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Old 12-05-2017   #1
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purge valve canister

I have a new model Fiat 500 lounge 1.2 (65 plate registration in the UK). I was experiencing a number of engine warning lights on the dash that kept coming and going so took the car into my local Fiat dealer for them to sort it out. My car has been in the garage for 6 weeks now and i'm beginning to get very frustrated. I am told that the problem is with the purge valve canister and that this is a known issue with the car, has anyone else had similar problems? I have looked online but can't find anything. Apparently Fiat are aware of the problem and as such need to provide a modified part from Italy which is why there has been a delay. If anyone else has had the same problem i'd be grateful if you could let me know how you got on.
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Old 12-05-2017   #2
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Re: purge valve canister

Hi. Ive not heard of that one before..
What loan car have they given you..?
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Last edited by varesecrazy; 12-05-2017 at 14:07.
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Old 12-05-2017   #3
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Re: purge valve canister

Have a read of this.

AIUI, one way to damage the EVAP components is to overfill the car when fuelling.

Given the formulation of some of the petrol that's on sale today, I don't think it would do these components any good if they were to come into contact with liquid fuel.

The handbook contains a specific warning not to fuel the car beyond the second automatic shutoff at the pump. Continuing to trickle fuel into the tank in order to 'brim it' is specifically prohibited; modern fuel systems need an airspace in order to function correctly.

To those who still insist on brimming the tank, I'd imagine FIAT would be within their rights to refuse to repair this under warranty if the cause were down to overfilling, so perhaps best not to give them an excuse.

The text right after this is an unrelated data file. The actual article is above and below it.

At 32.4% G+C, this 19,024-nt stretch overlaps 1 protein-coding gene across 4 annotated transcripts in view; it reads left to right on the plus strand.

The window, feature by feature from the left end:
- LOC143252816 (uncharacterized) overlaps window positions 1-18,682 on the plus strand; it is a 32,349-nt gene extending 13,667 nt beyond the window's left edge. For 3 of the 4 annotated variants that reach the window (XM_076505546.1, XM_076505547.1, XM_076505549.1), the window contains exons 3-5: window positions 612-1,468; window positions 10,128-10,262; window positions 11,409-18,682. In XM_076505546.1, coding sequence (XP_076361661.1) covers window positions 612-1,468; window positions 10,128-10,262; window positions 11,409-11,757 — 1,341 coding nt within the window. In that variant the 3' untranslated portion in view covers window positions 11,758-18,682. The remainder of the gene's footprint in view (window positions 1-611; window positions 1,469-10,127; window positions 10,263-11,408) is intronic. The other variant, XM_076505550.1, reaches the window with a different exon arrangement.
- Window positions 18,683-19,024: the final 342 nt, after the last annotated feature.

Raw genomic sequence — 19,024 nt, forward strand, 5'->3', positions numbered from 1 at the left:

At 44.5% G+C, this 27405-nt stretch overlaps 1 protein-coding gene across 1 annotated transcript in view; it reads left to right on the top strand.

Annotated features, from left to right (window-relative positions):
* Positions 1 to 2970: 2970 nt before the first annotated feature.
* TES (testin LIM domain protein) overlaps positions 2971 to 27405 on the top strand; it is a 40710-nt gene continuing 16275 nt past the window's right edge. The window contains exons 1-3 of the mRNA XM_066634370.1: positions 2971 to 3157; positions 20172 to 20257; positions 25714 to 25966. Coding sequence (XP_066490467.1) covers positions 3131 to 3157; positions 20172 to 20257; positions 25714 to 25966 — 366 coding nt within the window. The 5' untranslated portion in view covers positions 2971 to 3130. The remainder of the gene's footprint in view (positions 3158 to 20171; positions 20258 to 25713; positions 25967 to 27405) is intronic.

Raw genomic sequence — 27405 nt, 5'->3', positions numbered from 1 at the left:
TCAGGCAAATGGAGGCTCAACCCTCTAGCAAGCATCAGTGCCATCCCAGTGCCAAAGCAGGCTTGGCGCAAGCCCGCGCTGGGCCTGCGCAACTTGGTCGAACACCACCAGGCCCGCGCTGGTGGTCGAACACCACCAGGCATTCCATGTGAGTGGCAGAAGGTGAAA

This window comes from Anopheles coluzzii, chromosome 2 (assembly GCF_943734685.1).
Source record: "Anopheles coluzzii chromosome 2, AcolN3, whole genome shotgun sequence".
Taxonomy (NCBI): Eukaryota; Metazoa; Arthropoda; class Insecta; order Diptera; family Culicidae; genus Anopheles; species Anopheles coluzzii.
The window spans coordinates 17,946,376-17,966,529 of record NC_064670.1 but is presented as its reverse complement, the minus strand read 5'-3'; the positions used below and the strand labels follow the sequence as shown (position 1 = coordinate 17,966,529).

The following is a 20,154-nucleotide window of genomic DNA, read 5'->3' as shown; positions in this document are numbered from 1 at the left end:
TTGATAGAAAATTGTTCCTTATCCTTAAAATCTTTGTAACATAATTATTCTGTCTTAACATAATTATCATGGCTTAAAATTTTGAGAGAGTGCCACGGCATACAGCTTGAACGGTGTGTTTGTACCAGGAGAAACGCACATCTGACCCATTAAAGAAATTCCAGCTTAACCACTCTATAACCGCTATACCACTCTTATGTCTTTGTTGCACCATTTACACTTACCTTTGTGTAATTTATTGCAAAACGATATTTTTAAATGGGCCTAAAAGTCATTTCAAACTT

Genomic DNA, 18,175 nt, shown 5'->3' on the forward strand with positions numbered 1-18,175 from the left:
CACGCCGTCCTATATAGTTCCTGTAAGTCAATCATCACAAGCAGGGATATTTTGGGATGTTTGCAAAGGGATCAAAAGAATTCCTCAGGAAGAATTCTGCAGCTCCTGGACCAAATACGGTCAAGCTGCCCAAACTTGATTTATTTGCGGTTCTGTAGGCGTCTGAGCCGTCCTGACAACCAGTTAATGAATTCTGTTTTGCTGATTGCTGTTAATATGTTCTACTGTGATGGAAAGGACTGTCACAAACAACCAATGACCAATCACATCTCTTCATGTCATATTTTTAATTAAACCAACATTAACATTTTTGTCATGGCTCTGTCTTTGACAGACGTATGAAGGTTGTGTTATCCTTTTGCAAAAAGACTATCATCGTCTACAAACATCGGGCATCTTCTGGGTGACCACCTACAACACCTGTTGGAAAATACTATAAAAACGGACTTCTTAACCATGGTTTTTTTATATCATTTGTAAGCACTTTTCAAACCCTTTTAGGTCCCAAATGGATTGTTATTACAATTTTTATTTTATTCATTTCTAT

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Last edited by jrkitching; 12-05-2017 at 20:18.
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Old 12-05-2017   #4
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Re: purge valve canister

Quote Originally Posted by jrkitching View Post
Have a read of this.

AIUI, one way to damage the EVAP components is to overfill the car when fuelling.
so you've not seen a modern report on the forum either..

I'd assumed it was related to the fuel evap kit..
but why on earth have the supplying dealer not dealt with this in a better way.

seem to have left themselves wide open to a "not-fit-for-purpose" car rejection.
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Old 12-05-2017   #5
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Re: purge valve canister

Quote Originally Posted by varesecrazy View Post



seem to have left themselves wide open to a "not-fit-for-purpose" car rejection.


I believe with 'not fit for purpose' type claims you have to give the vendor an opportunity to fix the problem, in the case of of cars the manufacturer has to have the chance to fix it and in this case it seems this is what they are doing.

I'm assuming they have supplied the OP with a car to use in the mean time ?
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Old 13-05-2017   #6
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Re: purge valve canister

Quote Originally Posted by AndyRKett View Post
I believe with 'not fit for purpose' type claims you have to give the vendor an opportunity to fix the problem, in the case of of cars the manufacturer has to have the chance to fix it and in this case it seems this is what they are doing.

I'm assuming they have supplied the OP with a car to use in the mean time ?